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Is the way you cook rice doing you more harm than good?

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It is well documented that people who eat a lot of rice are putting themselves at risk because of the arsenic content. But that risk can be substantially reduced depending on how you cook it according to a report in the Huffington Post.

The rice takes in inorganic arsenic because when it is grown in water filled paddy fields, the soil releases the chemical which is normally contained within the minerals in the soil.

Apparently as the grains of rice absorb the arsenic they accumulate a large amount of the chemical in the outer hulls, which are stripped in the process of creating refined white rice. But brown rice, which contains some nutritional benefits, has more arsenic.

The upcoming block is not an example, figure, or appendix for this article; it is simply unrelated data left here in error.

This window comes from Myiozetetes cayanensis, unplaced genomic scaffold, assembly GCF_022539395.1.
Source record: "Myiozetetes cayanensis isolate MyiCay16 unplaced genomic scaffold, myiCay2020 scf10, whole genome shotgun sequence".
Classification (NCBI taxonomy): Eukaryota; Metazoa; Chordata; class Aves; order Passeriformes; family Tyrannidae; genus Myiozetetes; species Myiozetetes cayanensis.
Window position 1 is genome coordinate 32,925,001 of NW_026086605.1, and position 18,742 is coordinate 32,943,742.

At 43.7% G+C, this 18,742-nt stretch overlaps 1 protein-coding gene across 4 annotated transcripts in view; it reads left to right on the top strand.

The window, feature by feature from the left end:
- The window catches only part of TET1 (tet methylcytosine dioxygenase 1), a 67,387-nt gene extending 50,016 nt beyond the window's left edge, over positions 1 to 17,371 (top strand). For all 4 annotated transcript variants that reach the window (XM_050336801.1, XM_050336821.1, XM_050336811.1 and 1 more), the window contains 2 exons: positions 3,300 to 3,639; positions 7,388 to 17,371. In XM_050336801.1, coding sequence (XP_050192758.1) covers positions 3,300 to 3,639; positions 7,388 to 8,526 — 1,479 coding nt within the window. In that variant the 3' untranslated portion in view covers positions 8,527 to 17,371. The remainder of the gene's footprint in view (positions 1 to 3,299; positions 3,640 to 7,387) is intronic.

According to the UK TV BBC2 program ‘Trust Me, I’m a Doctor’, the way we cook the rice can determine how much arsenic is released.

Researchers tried three popular ways of cooking the rice to see which was posed the least risk; cooking in twice as much water as rice, soaking overnight, and boiling in a lot of water.

The latter method reduced the arsenic release by almost 50 percent, while the soaking overnight method was even higher at 80 percent, making the soaking method the most effective and safest way to cook rice.

Dr Gary Ginsberg said: “The data does suggest that basmati rice is typically lower than other forms and that brown rice contains more arsenic than white. Presoaking the rice in water that is then discarded may remove some of the arsenic, but you may also lose some nutrients this way.”

So it would seem that whatever way you choose to cook rice, there’s some reason why it might be wrong.

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